Technology & Science

Hackers using banner ads to hide malware

Hackers are using banner ads on websites to hide malware that hijacks computers without the user even clicking on them.

Hackers are using banner ads on websites to hide malicious software, or "malware," that hijacks computers without the user even clicking on them.

The malware has been spotted on several legitimate websites, including ones run by The Economist magazine and Major League Baseball, as well as Canada.com, Wired magazine reported on Thursday.

Hackers arehiding the harmful code inthe DART platform used by DoubleClick, which is a major online ad services company. Many web publishers, including the CBC,use DoubleClick to manage their ad inventory.

The malicious code causes the web browser window to close and re-open, then redirects the user to an antivirus site. A dialog box then appears and tells the user their computer is infected and their hard drive is being scanned.

Because the malware is hidden in an ad, there is little a user can do to detect it before it is too late.

Matt Doris, manager of advertising operations for AOL Canada, which services ads for CBC.ca, said that while the site is potentially vulnerable, there have not been any reports of compromised ads related to this malware.

"Any site serving ads is vulnerable," he said.

Doris said all the ads on the CBC website are being reviewed for the malware. He added that at this point, there is not much a user can do to avoid it.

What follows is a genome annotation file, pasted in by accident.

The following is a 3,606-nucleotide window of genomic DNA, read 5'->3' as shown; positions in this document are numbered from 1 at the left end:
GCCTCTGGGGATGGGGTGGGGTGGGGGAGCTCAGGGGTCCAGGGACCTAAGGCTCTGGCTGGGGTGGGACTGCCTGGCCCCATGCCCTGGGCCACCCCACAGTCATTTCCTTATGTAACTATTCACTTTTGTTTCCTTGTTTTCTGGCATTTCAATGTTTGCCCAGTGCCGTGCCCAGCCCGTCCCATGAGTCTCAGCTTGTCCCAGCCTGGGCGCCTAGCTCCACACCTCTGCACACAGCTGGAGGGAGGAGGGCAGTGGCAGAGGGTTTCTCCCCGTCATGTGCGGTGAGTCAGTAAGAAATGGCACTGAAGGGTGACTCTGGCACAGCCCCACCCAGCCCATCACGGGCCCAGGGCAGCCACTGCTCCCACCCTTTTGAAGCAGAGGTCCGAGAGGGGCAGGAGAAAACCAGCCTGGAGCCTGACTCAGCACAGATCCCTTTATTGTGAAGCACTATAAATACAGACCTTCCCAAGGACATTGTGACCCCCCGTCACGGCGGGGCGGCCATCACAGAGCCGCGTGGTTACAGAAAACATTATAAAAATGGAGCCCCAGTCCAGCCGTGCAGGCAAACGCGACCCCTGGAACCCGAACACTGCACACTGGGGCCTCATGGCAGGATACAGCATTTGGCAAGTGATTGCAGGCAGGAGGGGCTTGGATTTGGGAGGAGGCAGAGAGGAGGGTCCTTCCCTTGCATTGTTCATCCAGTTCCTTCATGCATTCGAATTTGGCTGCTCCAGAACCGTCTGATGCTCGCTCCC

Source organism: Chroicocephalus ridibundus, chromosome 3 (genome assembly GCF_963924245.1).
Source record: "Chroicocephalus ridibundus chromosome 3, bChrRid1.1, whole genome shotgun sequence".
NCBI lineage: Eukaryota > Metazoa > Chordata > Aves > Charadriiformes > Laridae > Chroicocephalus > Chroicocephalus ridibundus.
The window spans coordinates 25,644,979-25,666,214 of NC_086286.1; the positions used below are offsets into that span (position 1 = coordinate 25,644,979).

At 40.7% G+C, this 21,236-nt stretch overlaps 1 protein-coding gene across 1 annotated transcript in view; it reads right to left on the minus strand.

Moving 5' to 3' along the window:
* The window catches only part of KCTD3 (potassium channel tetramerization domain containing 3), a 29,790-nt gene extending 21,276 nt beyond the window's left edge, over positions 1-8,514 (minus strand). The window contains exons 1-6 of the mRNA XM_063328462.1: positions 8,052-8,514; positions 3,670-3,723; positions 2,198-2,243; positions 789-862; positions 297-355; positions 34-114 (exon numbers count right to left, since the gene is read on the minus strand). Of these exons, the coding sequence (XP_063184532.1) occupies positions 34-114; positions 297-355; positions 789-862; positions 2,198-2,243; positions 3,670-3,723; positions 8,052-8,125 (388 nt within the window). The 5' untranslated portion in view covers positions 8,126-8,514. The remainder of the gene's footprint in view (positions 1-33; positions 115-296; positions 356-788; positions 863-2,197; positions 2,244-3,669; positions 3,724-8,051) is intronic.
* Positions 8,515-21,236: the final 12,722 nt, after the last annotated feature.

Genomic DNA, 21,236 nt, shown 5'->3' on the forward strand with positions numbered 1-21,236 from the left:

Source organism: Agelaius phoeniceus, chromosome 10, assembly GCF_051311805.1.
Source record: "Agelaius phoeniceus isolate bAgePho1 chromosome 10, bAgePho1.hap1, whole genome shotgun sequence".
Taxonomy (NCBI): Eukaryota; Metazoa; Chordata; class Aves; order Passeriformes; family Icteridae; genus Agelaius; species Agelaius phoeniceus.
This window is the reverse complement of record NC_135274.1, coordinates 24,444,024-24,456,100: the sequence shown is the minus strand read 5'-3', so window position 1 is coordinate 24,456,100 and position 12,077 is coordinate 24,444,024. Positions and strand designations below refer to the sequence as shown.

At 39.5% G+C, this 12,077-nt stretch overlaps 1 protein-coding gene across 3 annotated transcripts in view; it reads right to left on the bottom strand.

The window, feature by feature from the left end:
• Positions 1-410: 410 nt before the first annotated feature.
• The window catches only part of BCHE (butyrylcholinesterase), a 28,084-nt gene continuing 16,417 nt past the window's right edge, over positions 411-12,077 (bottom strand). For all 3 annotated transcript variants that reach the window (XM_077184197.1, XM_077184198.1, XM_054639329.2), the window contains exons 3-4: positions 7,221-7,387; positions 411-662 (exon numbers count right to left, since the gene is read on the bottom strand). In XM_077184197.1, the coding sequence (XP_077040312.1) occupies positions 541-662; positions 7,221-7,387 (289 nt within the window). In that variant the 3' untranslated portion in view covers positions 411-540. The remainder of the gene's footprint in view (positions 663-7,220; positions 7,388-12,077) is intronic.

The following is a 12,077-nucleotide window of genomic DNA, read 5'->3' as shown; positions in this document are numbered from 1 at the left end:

DoubleClick has acknowledged the problem andsaid it has implemented additional security measures, which have captured and disabled a hundred ads.

"Unfortunately, there are bad actors who misrepresent themselves and purchase advertising as an avenue to distribute malware,"SeanHarvey, senior product manager at DoubleClick DART, told Wired."This has the potential to affect all businesses and consumers in the online environment."

DoubleClick urged web publishers to pay close attention to the agencies and advertisers they work with, particularly any new ones.

Security firms have suggested the malware is the work of AdTraff, an online marketing company that poses as a legitimate advertiser.

AdTraff could not be reached for comment by Wired.

Internet search leader Google Inc. is in the midst of a $1.3-billion U.S. acquisition of DoubleClick, but the deal has hit a snag with European regulators expressing antitrust concerns.

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